If you are pulled over by the police and they ask you to search your car, you always have a right to refuse. In some situations, such as when emergency circumstances or probable cause exists, police will still be able to search your car without your consent (or a warrant). However, it is often still advantageous to refuse consent, as it may give your lawyer a basis to later suppress any evidence obtained from the search in court.
What is Probable Cause?
Under Missouri law, probable cause to search a vehicle exists when an officer has good reason to believe that a crime was committed in the vehicle and/or that evidence of a crime is contained in the vehicle. For instance, if an officer smells marijuana when you open your window, the officer likely has probable cause to believe there is marijuana in the vehicle (i.e. evidence of smoking marijuana and of being under the influence while driving). Probable cause must be found based on the totality of the facts and circumstances and cannot be based on a hunch or gut-feeling.
Tips if Police Want to Search Your Car:
Police Have to Have Probable Cause to Search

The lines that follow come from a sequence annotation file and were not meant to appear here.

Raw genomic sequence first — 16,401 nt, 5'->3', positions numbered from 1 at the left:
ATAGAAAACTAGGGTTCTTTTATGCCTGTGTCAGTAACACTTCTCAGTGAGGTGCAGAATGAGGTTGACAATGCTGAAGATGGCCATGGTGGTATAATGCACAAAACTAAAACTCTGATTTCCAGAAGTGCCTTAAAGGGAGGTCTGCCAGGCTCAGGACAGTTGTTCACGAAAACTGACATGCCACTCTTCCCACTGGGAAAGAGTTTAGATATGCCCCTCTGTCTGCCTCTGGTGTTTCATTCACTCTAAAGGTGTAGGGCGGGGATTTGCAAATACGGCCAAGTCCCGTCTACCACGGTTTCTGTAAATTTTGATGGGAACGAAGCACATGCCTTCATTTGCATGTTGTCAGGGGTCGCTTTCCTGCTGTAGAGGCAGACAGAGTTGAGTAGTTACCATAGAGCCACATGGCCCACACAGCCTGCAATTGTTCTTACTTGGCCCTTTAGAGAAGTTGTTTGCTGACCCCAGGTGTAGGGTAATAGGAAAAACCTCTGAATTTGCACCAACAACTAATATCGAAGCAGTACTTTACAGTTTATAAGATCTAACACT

Your Consent Validates Their Search
It is to Your Advantage to Refuse Consent but They May Find Probable Cause and Do It Anyway
What to Do if Police Ask to Search Your Vehicle
The most helpful thing you can do in this situation is to stay calm. Remember, even if it sounds like the police are not making a request to search your vehicle, they are. If they have probable cause to search, they will likely just search your car. If they say something like, “You don’t have anything to hide, do you? Mind if I take a look?” Know that this is a sneaky way of the officer asking for consent to search because they do not have the probable cause that they need to search without your consent.
Your consent is a powerful thing because when you grant it, it automatically makes the search valid. There is no harm in refusing consent even if the officers subsequently determine that they have the probable cause to search your car without it, so it is usually best to err on the side of caution and protect your rights. If the probable cause officers used to justify searching your car does not hold up in court, any evidence they found as a result of it will be thrown out. However, if you agreed to a search when officers told you they would end up searching your car because they have probable cause anyway, then the evidence will not be thrown out because your consent validated the search.
Contact an Experienced Kansas City Lawyer
If your rights have been violated through an improper search and seizure, or you have received a speeding ticket in Missouri, it is important to contact an experienced Kansas City Speeding Ticket Attorney as soon as possible. Aimee the Attorney has been trusted to handle hundreds of traffic court cases every year. In many cases, she can get your moving violation reduced to a non-moving violation to keep your driving record clean. Schedule your free consultation today to find out how she can help you.